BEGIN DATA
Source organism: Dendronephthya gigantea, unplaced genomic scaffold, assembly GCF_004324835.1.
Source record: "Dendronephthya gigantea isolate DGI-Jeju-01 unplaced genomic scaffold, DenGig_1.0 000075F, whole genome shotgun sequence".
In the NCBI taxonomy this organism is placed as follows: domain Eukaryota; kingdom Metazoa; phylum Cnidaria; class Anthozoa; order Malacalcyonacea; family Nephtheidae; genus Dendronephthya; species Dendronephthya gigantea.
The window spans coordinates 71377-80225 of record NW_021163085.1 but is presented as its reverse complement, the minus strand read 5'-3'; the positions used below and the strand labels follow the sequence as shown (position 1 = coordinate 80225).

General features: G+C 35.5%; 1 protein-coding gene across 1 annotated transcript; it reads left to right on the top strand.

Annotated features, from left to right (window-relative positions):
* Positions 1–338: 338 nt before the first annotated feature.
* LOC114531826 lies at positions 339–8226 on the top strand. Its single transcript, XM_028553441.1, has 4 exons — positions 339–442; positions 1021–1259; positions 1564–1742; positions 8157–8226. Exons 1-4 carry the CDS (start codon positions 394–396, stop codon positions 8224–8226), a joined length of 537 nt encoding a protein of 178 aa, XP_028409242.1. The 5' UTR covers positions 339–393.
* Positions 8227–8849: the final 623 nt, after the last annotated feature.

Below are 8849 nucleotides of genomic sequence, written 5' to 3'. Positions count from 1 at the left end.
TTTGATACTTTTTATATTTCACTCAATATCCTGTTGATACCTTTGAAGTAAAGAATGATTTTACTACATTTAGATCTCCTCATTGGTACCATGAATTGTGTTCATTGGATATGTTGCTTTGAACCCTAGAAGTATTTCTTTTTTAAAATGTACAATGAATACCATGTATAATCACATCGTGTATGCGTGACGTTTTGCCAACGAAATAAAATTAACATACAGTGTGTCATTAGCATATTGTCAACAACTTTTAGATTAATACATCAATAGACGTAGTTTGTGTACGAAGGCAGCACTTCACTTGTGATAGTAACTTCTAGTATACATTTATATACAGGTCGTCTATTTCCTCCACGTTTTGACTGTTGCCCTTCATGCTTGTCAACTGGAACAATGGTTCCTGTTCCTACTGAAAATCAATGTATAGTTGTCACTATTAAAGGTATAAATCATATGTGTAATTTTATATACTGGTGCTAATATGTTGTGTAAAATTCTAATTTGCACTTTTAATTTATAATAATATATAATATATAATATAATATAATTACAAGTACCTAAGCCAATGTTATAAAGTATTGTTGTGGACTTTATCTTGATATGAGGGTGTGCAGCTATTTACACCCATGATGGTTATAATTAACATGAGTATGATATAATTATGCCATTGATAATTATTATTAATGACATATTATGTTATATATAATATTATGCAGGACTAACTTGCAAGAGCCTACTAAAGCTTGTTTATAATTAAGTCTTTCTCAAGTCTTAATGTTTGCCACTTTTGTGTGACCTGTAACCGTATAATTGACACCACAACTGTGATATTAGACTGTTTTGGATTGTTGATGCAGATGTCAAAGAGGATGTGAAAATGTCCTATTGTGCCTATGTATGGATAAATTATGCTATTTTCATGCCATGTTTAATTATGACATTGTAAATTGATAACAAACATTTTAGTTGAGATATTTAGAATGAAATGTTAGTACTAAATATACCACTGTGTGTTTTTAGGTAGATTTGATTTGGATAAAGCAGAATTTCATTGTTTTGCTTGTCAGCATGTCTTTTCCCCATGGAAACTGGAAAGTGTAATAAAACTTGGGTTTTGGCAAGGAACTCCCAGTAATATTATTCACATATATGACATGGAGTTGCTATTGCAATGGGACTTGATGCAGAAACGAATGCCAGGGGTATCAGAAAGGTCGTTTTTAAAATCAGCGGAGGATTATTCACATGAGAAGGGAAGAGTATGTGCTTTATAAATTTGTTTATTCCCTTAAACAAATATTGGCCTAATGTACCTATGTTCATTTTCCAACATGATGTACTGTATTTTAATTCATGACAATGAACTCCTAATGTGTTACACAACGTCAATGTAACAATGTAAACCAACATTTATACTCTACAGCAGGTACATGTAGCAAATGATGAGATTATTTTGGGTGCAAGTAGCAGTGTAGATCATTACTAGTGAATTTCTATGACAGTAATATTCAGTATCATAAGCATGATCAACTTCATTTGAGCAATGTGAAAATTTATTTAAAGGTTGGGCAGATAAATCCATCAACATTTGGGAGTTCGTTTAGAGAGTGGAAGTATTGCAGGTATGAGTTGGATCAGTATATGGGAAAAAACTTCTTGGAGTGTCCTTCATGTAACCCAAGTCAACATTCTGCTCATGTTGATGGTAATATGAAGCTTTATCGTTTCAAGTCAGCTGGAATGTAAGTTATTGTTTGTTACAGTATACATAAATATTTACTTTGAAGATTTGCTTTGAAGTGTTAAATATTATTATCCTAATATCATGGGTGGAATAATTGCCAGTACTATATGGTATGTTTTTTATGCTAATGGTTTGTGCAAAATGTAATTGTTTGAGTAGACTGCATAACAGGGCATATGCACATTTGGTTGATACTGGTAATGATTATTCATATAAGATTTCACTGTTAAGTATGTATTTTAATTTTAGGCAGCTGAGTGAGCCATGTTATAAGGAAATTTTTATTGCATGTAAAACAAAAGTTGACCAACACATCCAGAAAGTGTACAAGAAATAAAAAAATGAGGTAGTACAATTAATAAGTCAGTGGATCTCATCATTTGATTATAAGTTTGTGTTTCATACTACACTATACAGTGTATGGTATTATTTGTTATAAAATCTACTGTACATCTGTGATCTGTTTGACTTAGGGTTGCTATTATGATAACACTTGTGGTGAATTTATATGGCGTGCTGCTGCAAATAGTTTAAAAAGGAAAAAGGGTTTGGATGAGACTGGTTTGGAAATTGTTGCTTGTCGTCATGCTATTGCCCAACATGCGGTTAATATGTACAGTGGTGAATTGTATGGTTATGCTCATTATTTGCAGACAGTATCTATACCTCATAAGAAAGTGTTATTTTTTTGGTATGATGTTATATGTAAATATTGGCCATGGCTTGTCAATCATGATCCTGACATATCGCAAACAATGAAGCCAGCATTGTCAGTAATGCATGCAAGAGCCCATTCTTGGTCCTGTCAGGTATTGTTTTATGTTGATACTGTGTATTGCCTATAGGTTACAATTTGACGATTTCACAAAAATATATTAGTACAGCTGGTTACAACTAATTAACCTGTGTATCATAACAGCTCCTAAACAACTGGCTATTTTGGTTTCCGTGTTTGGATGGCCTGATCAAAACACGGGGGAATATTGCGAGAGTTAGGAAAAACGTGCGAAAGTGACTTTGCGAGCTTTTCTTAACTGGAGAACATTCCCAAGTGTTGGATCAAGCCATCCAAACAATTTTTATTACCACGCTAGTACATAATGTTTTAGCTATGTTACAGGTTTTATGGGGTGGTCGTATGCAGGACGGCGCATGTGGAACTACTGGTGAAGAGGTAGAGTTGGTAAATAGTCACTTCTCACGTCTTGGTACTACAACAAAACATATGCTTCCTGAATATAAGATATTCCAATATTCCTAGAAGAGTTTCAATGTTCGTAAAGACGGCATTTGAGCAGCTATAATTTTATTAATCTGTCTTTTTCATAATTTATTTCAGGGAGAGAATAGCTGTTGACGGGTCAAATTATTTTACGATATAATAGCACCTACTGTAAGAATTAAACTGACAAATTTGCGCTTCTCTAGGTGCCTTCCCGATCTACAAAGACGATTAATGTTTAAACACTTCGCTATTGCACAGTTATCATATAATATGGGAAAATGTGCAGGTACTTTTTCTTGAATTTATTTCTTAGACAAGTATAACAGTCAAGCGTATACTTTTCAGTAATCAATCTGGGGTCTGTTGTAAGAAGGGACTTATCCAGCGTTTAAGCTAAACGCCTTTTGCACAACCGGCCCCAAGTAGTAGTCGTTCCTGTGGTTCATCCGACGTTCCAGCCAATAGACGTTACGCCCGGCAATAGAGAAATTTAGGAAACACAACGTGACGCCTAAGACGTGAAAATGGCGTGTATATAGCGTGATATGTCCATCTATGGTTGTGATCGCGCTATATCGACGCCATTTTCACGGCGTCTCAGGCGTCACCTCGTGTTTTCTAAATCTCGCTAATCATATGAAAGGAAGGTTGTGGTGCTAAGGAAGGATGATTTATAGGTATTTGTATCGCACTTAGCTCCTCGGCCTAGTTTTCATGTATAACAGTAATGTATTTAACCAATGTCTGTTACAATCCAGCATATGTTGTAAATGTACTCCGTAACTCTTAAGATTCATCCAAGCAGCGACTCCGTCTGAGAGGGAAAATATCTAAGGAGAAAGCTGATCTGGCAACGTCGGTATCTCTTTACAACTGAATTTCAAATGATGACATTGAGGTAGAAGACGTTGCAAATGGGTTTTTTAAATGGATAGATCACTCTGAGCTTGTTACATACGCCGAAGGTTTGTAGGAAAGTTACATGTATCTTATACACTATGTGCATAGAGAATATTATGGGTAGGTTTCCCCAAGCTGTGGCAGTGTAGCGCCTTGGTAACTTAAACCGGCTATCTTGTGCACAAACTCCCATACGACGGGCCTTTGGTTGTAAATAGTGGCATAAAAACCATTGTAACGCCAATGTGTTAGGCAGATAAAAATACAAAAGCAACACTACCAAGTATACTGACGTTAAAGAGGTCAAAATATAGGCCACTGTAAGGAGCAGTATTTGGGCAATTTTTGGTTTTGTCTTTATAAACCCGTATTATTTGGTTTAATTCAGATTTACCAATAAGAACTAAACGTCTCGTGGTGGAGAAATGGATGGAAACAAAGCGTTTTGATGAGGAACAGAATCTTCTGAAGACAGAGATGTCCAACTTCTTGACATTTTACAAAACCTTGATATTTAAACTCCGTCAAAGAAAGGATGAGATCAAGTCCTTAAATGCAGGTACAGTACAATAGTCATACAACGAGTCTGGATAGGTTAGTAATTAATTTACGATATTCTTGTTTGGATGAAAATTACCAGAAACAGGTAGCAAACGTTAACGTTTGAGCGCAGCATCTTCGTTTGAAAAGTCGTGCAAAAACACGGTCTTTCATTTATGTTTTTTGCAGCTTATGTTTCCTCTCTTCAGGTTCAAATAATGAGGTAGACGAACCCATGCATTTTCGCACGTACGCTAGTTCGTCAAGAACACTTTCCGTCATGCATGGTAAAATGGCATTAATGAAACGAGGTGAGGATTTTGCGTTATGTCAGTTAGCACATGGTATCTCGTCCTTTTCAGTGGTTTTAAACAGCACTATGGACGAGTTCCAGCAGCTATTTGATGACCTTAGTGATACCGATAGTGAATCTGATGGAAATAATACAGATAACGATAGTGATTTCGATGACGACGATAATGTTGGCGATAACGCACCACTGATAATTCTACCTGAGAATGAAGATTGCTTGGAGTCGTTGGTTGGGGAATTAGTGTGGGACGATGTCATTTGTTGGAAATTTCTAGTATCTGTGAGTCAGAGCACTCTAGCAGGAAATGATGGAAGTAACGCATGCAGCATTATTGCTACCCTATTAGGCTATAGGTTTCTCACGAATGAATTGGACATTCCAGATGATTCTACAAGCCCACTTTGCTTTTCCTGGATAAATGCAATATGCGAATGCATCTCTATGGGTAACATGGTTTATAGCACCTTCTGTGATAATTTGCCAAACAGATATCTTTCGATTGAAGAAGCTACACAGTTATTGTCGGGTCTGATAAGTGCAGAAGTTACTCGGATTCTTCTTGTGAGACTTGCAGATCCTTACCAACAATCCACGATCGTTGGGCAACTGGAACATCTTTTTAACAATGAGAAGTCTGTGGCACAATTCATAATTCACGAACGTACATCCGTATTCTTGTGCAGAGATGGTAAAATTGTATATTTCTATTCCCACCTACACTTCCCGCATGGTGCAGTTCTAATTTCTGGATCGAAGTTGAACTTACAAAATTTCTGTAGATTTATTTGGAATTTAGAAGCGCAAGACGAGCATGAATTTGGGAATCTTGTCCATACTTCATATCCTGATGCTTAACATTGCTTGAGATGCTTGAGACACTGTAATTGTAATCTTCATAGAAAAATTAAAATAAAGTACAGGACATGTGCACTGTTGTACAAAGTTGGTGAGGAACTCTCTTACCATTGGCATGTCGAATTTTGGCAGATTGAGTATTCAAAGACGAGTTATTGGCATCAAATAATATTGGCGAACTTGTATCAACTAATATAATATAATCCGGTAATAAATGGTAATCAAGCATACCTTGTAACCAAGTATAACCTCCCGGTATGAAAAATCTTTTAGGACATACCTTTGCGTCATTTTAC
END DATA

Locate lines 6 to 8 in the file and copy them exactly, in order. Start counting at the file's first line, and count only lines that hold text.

Annotated features, from left to right (window-relative positions):
* Positions 1–338: 338 nt before the first annotated feature.
* LOC114531826 lies at positions 339–8226 on the top strand. Its single transcript, XM_028553441.1, has 4 exons — positions 339–442; positions 1021–1259; positions 1564–1742; positions 8157–8226. Exons 1-4 carry the CDS (start codon positions 394–396, stop codon positions 8224–8226), a joined length of 537 nt encoding a protein of 178 aa, XP_028409242.1. The 5' UTR covers positions 339–393.